“That is the most salient question I’ve heard,” Snow-Flamer responded. He explained that he’d had conversations with Saucedo about the fact that CR, as a countywide institution, “has as its fabric an institutional racism piece. … And quite frankly I was subject to that myself.” 

Such discrimination has been part of higher education for 200 years, Snow-Flamer said, and it will take a long time to deconstruct.

“What that means is we need to change the fabric of the institution — our hiring practices, our hiring policies, our evaluation processes — and really change hearts and minds, not just put rules in place,” he said.

At another point Snow-Flamer said he respects and supports the protesters’ cause. “If I wasn’t the president I’d be with ya,” he said. “In my past I’ve been fired and jailed and beat up for doing what you’re doing.”

But he reiterated that he had a process to follow, a process dictated by law and institutional policy — and a process that doesn’t include students.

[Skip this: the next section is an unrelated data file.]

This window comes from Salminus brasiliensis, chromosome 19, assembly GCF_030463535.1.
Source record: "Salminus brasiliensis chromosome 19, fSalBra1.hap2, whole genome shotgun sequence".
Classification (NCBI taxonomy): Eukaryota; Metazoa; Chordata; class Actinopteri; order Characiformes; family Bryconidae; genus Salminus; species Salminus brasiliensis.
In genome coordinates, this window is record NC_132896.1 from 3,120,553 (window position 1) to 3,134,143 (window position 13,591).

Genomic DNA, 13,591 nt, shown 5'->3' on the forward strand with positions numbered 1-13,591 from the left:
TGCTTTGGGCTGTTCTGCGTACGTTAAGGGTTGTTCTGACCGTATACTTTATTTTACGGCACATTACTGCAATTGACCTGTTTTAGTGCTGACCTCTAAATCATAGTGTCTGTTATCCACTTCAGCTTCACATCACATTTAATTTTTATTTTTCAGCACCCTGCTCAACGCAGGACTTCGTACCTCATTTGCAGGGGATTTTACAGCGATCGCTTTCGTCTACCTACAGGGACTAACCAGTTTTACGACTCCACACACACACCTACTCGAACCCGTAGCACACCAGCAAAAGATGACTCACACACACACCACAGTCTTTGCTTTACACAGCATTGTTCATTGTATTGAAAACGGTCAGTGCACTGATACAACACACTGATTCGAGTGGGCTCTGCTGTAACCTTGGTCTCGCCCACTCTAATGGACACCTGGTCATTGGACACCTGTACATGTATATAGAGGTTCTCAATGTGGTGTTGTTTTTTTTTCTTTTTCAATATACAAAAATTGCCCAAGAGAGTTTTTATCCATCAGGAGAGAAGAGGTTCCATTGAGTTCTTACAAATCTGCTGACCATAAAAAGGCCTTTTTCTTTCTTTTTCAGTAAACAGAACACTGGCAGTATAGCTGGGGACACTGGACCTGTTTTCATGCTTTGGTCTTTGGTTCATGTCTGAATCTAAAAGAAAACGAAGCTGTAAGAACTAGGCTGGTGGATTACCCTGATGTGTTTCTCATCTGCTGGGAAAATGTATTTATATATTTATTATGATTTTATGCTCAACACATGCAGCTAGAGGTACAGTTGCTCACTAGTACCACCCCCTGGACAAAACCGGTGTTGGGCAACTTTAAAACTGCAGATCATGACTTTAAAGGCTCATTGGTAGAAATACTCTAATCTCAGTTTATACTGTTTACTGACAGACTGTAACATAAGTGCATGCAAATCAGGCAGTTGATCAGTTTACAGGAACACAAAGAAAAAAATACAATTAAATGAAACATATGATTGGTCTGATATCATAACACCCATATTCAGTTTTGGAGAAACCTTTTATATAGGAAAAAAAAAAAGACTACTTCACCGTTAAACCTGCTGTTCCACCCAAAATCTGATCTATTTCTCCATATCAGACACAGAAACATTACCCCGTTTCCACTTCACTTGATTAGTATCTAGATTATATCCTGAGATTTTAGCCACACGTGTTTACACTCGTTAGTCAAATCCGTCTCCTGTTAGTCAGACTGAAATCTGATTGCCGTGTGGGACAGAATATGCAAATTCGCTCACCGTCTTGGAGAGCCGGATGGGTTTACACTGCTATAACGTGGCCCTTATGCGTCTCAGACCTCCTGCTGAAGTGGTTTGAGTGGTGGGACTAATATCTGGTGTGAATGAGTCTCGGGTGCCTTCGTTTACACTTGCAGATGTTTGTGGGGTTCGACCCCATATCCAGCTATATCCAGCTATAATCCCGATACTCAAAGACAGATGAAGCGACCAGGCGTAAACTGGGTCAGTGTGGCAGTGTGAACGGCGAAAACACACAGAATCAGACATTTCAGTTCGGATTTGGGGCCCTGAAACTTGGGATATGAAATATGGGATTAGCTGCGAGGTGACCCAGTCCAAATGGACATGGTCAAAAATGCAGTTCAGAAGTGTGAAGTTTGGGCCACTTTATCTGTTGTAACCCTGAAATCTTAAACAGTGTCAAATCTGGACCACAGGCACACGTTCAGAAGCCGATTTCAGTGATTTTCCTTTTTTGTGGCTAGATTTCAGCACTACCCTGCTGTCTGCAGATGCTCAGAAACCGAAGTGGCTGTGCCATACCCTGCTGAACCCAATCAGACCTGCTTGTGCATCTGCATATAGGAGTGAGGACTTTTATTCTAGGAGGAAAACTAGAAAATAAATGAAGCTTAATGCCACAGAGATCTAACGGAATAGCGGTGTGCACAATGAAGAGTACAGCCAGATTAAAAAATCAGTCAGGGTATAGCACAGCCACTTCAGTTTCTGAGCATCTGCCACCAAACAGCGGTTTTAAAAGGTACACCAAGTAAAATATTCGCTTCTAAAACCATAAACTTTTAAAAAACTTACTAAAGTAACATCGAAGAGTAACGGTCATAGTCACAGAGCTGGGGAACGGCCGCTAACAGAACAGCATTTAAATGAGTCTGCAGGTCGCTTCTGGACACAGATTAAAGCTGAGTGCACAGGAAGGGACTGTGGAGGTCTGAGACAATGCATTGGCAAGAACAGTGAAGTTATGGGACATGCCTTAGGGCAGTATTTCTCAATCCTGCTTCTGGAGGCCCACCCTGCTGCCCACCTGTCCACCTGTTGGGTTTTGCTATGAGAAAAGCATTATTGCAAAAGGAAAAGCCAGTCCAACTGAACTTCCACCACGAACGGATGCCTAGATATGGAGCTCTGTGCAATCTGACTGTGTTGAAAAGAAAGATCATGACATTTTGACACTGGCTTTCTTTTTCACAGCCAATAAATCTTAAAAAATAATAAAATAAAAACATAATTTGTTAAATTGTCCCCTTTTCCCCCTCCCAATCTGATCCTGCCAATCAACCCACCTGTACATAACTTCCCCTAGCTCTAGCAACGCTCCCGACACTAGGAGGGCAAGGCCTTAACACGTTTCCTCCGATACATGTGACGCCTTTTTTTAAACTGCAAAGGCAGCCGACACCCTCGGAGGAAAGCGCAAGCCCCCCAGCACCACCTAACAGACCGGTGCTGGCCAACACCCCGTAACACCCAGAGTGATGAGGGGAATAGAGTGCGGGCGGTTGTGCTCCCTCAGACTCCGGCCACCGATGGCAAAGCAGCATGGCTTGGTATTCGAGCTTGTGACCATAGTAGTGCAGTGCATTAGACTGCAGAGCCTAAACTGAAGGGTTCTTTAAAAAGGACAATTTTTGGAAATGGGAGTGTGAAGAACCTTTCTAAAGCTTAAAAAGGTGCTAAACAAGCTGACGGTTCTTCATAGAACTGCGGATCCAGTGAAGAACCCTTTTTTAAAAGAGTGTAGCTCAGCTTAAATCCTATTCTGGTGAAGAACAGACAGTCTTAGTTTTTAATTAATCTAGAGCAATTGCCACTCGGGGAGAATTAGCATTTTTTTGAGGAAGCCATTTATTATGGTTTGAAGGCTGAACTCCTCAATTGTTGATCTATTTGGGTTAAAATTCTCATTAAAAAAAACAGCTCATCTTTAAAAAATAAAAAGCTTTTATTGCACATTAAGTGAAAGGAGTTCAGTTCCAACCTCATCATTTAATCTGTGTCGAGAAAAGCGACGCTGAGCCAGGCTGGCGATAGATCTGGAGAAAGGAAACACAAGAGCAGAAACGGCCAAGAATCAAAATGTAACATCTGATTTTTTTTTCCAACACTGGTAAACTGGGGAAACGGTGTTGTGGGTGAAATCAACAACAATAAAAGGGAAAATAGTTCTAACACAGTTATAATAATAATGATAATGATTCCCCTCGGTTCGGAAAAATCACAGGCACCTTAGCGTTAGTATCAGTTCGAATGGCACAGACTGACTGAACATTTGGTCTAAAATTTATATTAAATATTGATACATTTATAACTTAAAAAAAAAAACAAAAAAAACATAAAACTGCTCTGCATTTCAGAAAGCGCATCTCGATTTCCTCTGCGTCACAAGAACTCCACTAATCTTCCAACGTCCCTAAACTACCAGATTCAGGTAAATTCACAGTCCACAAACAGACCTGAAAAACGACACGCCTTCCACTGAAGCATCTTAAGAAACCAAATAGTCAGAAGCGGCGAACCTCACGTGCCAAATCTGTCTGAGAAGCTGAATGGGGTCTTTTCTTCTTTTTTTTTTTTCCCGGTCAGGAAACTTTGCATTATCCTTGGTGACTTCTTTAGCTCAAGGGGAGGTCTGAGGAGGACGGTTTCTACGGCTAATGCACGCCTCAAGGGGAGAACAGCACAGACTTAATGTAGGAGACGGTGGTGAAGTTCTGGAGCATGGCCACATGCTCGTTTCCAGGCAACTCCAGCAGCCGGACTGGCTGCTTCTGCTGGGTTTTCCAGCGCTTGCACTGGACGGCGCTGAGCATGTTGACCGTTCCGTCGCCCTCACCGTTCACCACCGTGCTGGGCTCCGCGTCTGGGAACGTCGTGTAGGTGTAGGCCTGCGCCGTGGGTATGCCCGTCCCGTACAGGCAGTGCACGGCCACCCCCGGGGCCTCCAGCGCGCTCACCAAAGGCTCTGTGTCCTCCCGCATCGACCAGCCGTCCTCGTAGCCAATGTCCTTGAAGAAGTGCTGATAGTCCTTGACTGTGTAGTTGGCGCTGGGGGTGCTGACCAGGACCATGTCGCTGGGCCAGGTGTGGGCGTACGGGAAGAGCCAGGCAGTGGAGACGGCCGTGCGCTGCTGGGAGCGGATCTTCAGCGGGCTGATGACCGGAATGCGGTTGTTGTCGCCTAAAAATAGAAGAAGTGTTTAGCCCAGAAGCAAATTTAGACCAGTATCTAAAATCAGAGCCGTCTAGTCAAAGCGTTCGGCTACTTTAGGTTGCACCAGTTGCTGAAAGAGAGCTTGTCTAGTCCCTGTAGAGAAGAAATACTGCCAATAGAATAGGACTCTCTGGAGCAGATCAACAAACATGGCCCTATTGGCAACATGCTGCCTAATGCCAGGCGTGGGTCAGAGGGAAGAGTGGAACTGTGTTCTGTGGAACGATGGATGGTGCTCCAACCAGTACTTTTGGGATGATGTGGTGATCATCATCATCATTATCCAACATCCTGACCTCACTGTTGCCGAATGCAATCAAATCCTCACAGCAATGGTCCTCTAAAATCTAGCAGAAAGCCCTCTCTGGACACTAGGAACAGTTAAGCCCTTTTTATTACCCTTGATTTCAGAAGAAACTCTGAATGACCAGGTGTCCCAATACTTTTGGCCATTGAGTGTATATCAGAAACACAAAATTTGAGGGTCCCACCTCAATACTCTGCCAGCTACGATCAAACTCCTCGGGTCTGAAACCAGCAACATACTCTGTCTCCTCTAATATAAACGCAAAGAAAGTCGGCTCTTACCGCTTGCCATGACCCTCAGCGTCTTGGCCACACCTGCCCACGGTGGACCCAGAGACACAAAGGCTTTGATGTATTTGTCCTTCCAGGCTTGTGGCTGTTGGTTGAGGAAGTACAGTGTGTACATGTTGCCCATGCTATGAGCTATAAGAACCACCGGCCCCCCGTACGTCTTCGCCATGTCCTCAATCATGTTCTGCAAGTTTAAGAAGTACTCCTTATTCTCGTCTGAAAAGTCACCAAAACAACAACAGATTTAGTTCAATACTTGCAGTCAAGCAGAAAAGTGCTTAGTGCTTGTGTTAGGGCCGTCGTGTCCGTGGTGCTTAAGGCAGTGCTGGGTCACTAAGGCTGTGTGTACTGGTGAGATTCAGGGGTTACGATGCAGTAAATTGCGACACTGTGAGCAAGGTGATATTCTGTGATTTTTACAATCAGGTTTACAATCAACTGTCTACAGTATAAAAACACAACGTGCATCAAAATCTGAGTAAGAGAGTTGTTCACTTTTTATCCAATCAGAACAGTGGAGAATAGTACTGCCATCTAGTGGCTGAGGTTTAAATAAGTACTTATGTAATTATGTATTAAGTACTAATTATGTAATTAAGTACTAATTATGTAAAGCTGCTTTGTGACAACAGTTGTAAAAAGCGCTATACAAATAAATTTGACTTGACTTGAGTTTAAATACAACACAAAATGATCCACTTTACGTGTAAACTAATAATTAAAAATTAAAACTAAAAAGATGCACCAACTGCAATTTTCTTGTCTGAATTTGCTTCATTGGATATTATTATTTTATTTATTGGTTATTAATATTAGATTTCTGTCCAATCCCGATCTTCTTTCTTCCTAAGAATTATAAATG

Many of the students remained skeptical.

“You’re looking at a room full of students of color,” said Timmons. “How are we, students in these marginalized groups, supposed to trust a process that was built to oppress?”

Snow-Flamer said, “I hear you,” a refrain he used repeatedly in the meeting, and he promised to respond to the group’s demands publicly. He also insisted that he, too, supports Saucedo. He was in her corner when he hired her, he said, and he added, “I’m not out of her corner even today.”

Before filing back out of the board room, more than an hour after they went in, the students thanked Snow-Flamer for his time. As they processed into the anteroom, a few people — faculty or staff, it wasn’t clear — applauded them.

But if Snow-Flamer or anyone else thought that the students were placated after this peaceful encounter, that didn’t appear to be the case. After walking out of the board room, the activists found themselves standing in a group on the second floor of the admin building, and they fired up another chant: “Reinstate Renee! Reinstate Renee! Reinstate Renee! … .”

# # #

Below: Local artist Johnathon DeSoto sends along video he shot of the rally to reinstate Renee Saucedo. He also alerts us to the Societies for Poetic Action-created website,, with more information about this situation. 


Gonsea Apologizes to Customers, Promises to Maintain High Health Standards Going Forward